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RE: Extreme techniques... some questions

>I have come across Infrared one time, the stock was in rolls of 30m, 
>but the producer said he could only get a few rolls only, because it 
>was manufactured for the army mostly (true or not?), in any case very 
>difficult to get, the look of this stock is absolutely amazing, as 
>you have probably seen on photographs, but it is bloody grainy, even 
>a Spirit with a noise reducer set at 300db could not cope with it!

Colour infrared film is (was?) an Ektachrome film process. The 35mm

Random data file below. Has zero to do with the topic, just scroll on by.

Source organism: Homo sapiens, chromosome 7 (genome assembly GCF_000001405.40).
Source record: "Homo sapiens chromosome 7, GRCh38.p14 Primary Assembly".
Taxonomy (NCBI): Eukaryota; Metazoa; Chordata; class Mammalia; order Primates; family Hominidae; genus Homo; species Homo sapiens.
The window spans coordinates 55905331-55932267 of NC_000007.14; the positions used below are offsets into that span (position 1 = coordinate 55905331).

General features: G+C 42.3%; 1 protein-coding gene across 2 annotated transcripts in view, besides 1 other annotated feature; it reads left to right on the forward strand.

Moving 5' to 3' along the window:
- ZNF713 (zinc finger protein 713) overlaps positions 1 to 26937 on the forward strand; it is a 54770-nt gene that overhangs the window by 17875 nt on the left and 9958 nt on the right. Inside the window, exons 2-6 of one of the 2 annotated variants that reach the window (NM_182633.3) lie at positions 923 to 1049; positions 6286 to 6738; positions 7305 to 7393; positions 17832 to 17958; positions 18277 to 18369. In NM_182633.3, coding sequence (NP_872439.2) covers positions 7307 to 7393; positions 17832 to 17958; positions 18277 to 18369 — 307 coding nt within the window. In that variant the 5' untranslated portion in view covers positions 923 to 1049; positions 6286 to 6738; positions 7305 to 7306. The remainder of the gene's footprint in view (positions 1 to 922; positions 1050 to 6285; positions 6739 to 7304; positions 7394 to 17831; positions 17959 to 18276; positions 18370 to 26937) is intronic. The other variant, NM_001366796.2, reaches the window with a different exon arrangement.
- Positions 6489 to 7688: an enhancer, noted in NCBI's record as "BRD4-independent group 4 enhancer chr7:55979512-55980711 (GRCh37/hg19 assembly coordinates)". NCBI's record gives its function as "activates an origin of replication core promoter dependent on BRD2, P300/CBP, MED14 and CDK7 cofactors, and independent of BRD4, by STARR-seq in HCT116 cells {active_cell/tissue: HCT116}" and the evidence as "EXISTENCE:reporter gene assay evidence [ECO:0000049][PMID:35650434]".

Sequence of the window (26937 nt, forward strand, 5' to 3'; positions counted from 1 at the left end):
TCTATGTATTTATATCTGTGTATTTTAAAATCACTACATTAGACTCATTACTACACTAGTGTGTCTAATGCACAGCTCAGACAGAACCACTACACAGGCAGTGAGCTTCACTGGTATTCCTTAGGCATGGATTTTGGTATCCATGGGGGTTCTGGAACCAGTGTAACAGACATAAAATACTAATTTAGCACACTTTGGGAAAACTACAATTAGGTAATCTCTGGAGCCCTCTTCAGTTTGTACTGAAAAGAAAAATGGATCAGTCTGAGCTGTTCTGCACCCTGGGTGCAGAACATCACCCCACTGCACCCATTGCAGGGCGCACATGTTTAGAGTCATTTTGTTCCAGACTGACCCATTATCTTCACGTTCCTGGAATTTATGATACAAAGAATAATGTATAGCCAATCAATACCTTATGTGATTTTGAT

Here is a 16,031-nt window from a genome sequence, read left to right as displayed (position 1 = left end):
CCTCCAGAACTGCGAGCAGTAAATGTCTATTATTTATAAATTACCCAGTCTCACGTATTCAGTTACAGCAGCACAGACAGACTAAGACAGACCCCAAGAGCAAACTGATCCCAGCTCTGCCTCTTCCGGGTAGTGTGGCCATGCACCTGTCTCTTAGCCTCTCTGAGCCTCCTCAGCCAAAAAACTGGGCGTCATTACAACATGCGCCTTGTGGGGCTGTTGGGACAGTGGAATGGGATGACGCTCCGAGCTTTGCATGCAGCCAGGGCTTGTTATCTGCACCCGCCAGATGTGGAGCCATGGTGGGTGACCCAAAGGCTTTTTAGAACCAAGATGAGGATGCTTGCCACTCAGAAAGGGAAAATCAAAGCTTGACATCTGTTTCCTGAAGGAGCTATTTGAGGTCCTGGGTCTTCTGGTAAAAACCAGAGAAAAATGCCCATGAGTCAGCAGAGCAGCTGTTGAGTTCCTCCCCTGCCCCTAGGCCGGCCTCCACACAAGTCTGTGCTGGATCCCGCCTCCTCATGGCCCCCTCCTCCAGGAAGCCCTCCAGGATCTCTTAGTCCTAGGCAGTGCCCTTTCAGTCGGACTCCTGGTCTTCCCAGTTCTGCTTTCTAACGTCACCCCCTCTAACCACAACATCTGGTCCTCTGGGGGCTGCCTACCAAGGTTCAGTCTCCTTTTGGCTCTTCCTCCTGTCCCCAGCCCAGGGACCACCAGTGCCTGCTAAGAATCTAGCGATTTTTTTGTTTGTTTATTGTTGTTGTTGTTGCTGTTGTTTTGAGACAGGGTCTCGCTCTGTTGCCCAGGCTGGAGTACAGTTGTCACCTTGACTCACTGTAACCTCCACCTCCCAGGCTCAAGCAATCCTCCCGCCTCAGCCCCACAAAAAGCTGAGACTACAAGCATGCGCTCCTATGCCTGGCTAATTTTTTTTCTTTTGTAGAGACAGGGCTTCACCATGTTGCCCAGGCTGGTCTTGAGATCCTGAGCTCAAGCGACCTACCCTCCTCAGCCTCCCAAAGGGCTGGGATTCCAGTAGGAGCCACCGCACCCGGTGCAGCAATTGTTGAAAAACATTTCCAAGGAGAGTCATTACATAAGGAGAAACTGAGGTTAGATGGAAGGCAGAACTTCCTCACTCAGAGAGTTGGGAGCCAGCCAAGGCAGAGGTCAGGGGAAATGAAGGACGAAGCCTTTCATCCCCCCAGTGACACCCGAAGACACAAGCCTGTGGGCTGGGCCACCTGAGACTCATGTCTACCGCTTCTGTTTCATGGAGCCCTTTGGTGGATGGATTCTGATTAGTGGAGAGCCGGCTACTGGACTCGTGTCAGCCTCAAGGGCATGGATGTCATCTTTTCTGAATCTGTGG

process was said to be only operated by the US army, although in stills
lengths it's still around and relatively easy to get hold of. In
general, greens and blues reproduce as blue, reds reproduce as green,
and infra-reds (heat emitters) reproduce as red. You can get some
similar cross-coloured effects in film by printing tri-separations and
re-combining them through the wrong filters, or in telecine with
profound and wilful use of secondary colour correction.

Black and white infrared film (it's sensitive to infra-red as well as
visible light, so is used in surveillance and at night) goes through a
normal black and white negative process. But yes, it's grainy.

            Dominic Case   
            Atlab Australia   

** thanks to Kodak, Jim Erickson, Jan Janowski, and Optimus for
contributing to the TIG in 1997
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